Prince Justice Faloye

Just as medical doctors roles are statutorily separated from that of Nurses in treating the human body, so should the role of an Economist be distinguished from accountants/financial and business administrators, especially since the 1940s postwar introduction of macroeconomics, economic planning, management and development. Economists have the fullest overview of the economy since economic profit includes both explicit and implicit costs and benefits, historic and opportunity costs, while the accountant profit is based only on explicit costs and benefits. Therefore Economists better understand the Economy than accountants.

Currently our economy is in the hands of accountants cum financial experts, President Tinubu and CBN Governor Cardoso, who appear not to have a good understanding of our economy. Listening to HRM Oba Olu Falae, it was a pleasure to hear someone point out to the government that it was wrong to reduce money supply to counter the current hyper-inflation, because what we are experiencing is not demand pull inflation due to too much money chasing too little goods and services, but is cost push inflation due to the removal of fuel subsidies and devaluation.

When Oba Olu Falae went on to support the removal of subsidies, it occured to me that he was actually the father of neo-liberal economic policies in Nigeria, being the one that accepted and sold IMF conditionalities to us in the Eighties during Babaginda’s regime. If not being dogmatic, with the benefit of 40 years hindsight during which the policies woefully failed in all 66 Black African and Caribbean countries that implemented it, how could Oba Falae possibly justify the removal of energy subsidies from an economy whose 90% of its production was driven by fossil fuels. The International Energy Agency showed that the global average of fossil fuel subsidies to the economy was about 7.1% while that of Nigeria was about 2% – $10b subsidies to $500b GDP.

Not only do nations pay billions in energy subsidies, they spend billions to go to war to keep their energy costs down, to make their economy competitive. Most of the wars in the last fifty years, especially the Iraq and Libya wars were over oil reserves. If not coloniality of economics and ecology, based on a slave master relationship, how could Falae and Neocolonial Economists accept removing subsidies as dictated by the Western Powers, when the USA through its Inflation Reduction Act provided over $300 billion for fuel subsidies and the UK spends a whooping 23% of its government expenditures on all subsidies? Subsidies are not only limited to cash infusions but the development of economic liberating infrastructure to reduce production costs in the economy.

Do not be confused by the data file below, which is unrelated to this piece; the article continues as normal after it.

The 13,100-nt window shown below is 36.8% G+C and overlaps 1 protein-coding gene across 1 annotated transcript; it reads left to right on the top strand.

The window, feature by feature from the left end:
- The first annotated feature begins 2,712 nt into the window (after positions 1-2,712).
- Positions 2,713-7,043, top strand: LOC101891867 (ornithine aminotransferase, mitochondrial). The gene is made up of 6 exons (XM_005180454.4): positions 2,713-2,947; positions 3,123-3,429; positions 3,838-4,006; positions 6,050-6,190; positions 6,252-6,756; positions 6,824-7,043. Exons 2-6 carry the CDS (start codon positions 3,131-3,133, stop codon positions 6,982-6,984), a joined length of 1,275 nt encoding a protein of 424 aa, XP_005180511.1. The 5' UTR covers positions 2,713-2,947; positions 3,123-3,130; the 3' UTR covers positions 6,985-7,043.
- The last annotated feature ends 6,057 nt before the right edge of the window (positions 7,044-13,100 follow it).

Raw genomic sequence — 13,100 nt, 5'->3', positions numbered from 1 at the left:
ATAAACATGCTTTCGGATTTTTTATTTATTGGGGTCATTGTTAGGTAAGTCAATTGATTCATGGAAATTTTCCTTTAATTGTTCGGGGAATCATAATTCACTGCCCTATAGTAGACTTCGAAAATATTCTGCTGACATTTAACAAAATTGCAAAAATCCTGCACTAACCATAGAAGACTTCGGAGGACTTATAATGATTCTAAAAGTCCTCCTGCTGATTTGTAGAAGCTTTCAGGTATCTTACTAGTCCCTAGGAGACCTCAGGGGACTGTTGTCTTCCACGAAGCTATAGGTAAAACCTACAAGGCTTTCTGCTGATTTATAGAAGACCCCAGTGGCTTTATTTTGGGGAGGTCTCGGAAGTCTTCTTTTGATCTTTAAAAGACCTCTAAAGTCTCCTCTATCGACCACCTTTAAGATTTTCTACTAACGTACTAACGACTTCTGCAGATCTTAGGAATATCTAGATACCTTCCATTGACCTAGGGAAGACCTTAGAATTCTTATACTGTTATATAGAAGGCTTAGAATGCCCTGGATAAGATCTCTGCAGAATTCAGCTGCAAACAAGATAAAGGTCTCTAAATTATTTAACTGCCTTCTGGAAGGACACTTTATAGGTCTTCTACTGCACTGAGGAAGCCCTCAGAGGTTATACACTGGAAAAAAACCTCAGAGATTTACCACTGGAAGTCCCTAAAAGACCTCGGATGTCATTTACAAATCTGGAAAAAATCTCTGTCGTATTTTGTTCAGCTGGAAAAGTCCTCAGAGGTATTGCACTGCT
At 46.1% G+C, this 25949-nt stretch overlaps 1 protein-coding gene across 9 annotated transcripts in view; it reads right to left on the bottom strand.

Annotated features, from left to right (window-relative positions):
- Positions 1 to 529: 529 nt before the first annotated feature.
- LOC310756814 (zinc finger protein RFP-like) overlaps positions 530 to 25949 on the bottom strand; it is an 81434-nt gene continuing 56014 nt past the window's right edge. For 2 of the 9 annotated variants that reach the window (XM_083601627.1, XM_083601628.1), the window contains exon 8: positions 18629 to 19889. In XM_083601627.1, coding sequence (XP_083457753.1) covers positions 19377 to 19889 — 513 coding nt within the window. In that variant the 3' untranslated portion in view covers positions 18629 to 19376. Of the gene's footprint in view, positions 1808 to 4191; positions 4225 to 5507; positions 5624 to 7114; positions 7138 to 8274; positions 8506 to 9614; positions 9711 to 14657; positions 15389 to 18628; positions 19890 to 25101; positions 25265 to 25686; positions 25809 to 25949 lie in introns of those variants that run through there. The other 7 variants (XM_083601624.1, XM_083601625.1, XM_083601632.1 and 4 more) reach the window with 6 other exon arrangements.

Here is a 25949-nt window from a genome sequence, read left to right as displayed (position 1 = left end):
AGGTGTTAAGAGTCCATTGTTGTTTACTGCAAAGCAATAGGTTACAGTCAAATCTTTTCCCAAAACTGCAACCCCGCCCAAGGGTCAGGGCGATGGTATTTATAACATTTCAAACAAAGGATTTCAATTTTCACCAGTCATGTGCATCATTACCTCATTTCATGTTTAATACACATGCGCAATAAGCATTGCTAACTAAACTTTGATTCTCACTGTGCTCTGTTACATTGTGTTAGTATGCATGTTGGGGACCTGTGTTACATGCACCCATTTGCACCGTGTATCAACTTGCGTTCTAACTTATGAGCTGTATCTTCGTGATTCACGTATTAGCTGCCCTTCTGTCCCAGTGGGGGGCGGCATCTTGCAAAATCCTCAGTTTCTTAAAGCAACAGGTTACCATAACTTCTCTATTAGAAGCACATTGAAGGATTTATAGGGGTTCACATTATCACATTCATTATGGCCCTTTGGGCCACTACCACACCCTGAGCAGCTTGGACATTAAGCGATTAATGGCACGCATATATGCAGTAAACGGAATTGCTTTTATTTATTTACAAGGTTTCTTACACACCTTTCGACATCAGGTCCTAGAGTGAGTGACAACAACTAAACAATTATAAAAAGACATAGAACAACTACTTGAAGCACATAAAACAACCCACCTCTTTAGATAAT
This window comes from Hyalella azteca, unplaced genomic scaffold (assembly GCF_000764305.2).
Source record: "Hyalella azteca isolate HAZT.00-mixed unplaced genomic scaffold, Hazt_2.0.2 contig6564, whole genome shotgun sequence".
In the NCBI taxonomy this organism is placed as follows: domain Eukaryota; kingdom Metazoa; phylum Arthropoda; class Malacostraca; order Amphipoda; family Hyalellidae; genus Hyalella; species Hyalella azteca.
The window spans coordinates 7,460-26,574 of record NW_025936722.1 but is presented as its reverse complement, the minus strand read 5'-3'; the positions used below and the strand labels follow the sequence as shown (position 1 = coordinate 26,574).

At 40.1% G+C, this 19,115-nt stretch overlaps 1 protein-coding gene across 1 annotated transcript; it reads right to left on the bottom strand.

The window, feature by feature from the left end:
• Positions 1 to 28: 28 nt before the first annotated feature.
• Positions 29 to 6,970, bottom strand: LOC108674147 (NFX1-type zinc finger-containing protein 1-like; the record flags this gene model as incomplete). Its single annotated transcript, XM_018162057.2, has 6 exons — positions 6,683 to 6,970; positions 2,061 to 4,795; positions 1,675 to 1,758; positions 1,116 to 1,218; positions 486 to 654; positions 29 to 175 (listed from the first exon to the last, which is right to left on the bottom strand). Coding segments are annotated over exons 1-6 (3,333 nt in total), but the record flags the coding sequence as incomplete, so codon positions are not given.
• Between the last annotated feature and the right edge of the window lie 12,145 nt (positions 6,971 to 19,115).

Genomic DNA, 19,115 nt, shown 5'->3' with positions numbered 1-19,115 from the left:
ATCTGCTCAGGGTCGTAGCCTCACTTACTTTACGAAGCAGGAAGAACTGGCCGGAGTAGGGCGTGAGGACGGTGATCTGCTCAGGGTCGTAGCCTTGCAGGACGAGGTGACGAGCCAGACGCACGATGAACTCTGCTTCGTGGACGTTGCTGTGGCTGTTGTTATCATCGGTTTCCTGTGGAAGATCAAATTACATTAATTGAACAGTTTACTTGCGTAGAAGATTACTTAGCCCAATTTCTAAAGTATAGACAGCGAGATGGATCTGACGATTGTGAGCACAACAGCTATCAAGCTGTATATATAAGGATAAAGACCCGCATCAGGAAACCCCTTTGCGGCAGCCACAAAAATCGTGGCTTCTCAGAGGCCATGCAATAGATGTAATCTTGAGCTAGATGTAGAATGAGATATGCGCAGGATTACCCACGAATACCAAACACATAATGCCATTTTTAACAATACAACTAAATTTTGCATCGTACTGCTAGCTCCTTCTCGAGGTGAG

There is an 84 year Shango cycle of socioeconomic justice, the last three cycles being 1770s break of Europe monachial strangehold on African slavery with the US independence, as well as in Oyo Alaafin Abiodun versus Bashorun Gaa: the 1860s US Civil War against slavery economics and Lagos colonization and spread of colonial economics; the 1930s/40s introduction of Keynesian economics, economic planning and subsides after the 2nd colonial world war, and now the unfolding post Corona World economics.

Over the last few decades, from Margeret Thatcher and Reagan following the Chicago School of Economics in the Eighties, to Newt Gringrich Republican movement in the Nineties, the noise has been to cut subsidies and welfare systems, but UK/USA and other Western nations politicians dare not, for the fear of anarchy and revolution. National planning, macroeconomics and subsidies came about in Western nations after World War Two to prevent the spread of the Post World War 1 revolutions of Russia and Eastern Europe to the West. So the West knows that production and consumption subsidies were necessary, and it was the spending by the government of money they didn’t have that saved their capitalism from becoming communism like in Russia.

There are accusations of racism that Western government intervention and subsidies only became a problem after majority of Whites had been served and uplifted, but the door was shut against the Blacks in Western nations and Black African and Caribbean nations to prevent racial economic parity. The same IMF and World Bank that paid huge housing, employment and energy through the Marshall Plan to uplift Whites after WW2 are the ones pushing for removal of production and consumption subsidies from poor Blacks. Unfortunately, the ‘masta are we sick’ slave mentality of our neocolonist African political class, who don’t know the economic history of subsidies economic, have gone ahead with the illogical and racist neo-liberal economic policies applied only to Africans, that have continued to drag us into economic quagmires that widen and tighten our poverty trap, and would ultimately lead to revolution..

It is becoming apparent that the underdevelopment of our economy was not only due to corruption as most laymen allege, but the lack of appropriate policies due to the coloniality of knowledge and power sources. Our leaders simply don’t have the knowledge to promote our economy from a colonially structured economy to an advanced industrialized economy. Like our historians teaching us Mungo Park discovering our ancestors and can’t adequately articulate our history as a civilization beyond 500 years ago when DNA shows we have existed for 89,000yrs. Nor can our engineers build engines nor steel Mills, despite the fact that our ancestors started iron working since 2000BC in Lejja Nsukka.

Subsidies have huge multiplier effects on the economy, but our Economists only focused on the consumption and not production of the economy. Our psuedo elites look down on the masses like our White slavemasters look down on African slaves? How dare you ask for subsidies, butter no be monkey food! Isn’t it plain common sense that when you withdraw money from the economy, it contracts and not expand? To compound our economic problems instead of reflating our economy, it is being further deflated with government induced cash scarcity.